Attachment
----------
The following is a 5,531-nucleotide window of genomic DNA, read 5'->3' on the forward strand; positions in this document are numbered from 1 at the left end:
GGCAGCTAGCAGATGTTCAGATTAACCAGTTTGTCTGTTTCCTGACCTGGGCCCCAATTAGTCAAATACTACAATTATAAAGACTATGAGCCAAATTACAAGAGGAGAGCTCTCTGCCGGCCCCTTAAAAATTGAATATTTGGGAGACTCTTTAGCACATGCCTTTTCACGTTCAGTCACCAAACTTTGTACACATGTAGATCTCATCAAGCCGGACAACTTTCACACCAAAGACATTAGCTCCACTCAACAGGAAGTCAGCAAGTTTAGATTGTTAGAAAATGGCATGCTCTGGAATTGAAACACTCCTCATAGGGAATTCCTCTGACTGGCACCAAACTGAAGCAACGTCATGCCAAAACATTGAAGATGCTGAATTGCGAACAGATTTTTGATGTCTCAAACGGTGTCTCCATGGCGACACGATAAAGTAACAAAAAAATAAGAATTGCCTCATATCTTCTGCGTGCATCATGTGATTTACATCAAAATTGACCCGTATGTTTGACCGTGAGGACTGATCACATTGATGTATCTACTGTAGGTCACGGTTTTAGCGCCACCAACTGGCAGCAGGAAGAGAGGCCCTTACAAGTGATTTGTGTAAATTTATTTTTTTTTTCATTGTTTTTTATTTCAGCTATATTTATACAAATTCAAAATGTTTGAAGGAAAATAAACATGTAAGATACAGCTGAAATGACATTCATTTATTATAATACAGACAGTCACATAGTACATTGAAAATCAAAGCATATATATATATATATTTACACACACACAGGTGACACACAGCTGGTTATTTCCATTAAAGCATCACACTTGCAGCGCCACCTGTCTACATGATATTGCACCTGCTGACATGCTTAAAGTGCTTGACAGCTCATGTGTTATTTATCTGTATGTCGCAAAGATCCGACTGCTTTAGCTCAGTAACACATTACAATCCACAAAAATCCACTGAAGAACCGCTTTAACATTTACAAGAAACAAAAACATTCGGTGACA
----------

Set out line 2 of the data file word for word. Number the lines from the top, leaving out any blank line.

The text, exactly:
GGCAGCTAGCAGATGTTCAGATTAACCAGTTTGTCTGTTTCCTGACCTGGGCCCCAATTAGTCAAATACTACAATTATAAAGACTATGAGCCAAATTACAAGAGGAGAGCTCTCTGCCGGCCCCTTAAAAATTGAATATTTGGGAGACTCTTTAGCACATGCCTTTTCACGTTCAGTCACCAAACTTTGTACACATGTAGATCTCATCAAGCCGGACAACTTTCACACCAAAGACATTAGCTCCACTCAACAGGAAGTCAGCAAGTTTAGATTGTTAGAAAATGGCATGCTCTGGAATTGAAACACTCCTCATAGGGAATTCCTCTGACTGGCACCAAACTGAAGCAACGTCATGCCAAAACATTGAAGATGCTGAATTGCGAACAGATTTTTGATGTCTCAAACGGTGTCTCCATGGCGACACGATAAAGTAACAAAAAAATAAGAATTGCCTCATATCTTCTGCGTGCATCATGTGATTTACATCAAAATTGACCCGTATGTTTGACCGTGAGGACTGATCACATTGATGTATCTACTGTAGGTCACGGTTTTAGCGCCACCAACTGGCAGCAGGAAGAGAGGCCCTTACAAGTGATTTGTGTAAATTTATTTTTTTTTTCATTGTTTTTTATTTCAGCTATATTTATACAAATTCAAAATGTTTGAAGGAAAATAAACATGTAAGATACAGCTGAAATGACATTCATTTATTATAATACAGACAGTCACATAGTACATTGAAAATCAAAGCATATATATATATATATTTACACACACACAGGTGACACACAGCTGGTTATTTCCATTAAAGCATCACACTTGCAGCGCCACCTGTCTACATGATATTGCACCTGCTGACATGCTTAAAGTGCTTGACAGCTCATGTGTTATTTATCTGTATGTCGCAAAGATCCGACTGCTTTAGCTCAGTAACACATTACAATCCACAAAAATCCACTGAAGAACCGCTTTAACATTTACAAGAAACAAAAACATTCGGTGACA